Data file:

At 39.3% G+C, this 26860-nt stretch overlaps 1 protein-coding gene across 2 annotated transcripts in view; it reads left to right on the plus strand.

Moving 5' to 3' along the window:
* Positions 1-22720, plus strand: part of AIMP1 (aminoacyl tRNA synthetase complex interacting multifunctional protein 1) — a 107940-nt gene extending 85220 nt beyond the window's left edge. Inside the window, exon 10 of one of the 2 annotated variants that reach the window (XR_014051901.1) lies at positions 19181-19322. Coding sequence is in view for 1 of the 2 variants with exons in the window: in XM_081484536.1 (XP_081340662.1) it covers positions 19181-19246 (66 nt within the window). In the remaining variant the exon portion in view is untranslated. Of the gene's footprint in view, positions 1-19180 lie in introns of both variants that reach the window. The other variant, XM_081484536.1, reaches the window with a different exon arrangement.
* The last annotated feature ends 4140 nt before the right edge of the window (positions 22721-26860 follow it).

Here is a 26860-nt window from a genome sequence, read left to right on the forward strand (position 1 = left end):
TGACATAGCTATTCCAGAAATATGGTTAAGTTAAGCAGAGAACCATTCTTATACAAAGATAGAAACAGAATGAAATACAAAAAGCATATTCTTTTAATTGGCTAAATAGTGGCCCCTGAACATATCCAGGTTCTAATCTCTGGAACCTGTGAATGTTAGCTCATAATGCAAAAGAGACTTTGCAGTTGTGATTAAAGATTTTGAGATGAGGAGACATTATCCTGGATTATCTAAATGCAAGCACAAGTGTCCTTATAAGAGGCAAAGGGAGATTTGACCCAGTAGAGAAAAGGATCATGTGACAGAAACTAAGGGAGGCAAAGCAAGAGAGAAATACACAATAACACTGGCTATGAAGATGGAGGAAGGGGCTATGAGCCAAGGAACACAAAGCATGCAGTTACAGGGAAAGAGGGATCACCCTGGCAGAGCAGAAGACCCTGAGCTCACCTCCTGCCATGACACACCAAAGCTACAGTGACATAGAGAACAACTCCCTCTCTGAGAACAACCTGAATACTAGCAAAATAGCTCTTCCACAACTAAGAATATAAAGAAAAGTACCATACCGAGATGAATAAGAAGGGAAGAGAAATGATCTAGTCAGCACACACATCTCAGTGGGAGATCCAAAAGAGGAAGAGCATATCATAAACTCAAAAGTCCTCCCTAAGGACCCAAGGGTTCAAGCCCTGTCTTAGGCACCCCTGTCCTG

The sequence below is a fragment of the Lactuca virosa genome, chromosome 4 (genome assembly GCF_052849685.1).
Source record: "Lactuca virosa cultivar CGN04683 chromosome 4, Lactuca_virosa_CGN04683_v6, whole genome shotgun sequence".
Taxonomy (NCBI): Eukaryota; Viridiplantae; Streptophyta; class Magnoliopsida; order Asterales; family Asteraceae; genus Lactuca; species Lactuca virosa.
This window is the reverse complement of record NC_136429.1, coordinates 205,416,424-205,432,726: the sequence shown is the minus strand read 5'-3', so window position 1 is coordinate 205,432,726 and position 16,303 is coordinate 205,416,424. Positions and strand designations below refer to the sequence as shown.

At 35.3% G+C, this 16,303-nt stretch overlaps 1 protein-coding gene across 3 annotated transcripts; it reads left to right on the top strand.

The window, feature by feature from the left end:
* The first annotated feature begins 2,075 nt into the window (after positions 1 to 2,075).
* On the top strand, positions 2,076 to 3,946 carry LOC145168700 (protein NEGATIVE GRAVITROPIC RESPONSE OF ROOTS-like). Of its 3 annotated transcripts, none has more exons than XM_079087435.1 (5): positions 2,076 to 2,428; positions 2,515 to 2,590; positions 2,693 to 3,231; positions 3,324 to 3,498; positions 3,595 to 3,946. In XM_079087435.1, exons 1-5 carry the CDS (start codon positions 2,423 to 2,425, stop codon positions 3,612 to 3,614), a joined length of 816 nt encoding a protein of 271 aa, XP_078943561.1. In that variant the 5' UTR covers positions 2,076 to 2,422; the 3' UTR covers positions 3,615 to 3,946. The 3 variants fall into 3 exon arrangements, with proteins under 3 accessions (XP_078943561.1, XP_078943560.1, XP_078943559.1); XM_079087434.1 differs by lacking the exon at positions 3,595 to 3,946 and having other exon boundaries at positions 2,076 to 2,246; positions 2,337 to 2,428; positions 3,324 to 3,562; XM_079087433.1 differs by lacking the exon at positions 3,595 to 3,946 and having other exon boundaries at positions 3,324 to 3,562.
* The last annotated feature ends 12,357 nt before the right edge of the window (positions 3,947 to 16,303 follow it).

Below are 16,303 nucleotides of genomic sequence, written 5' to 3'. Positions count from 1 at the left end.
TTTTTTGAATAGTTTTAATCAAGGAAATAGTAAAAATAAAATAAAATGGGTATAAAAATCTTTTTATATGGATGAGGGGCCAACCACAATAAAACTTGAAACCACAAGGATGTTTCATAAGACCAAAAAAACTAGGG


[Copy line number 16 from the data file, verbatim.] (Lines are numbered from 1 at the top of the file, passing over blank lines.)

Below are 16,303 nucleotides of genomic sequence, written 5' to 3'. Positions count from 1 at the left end.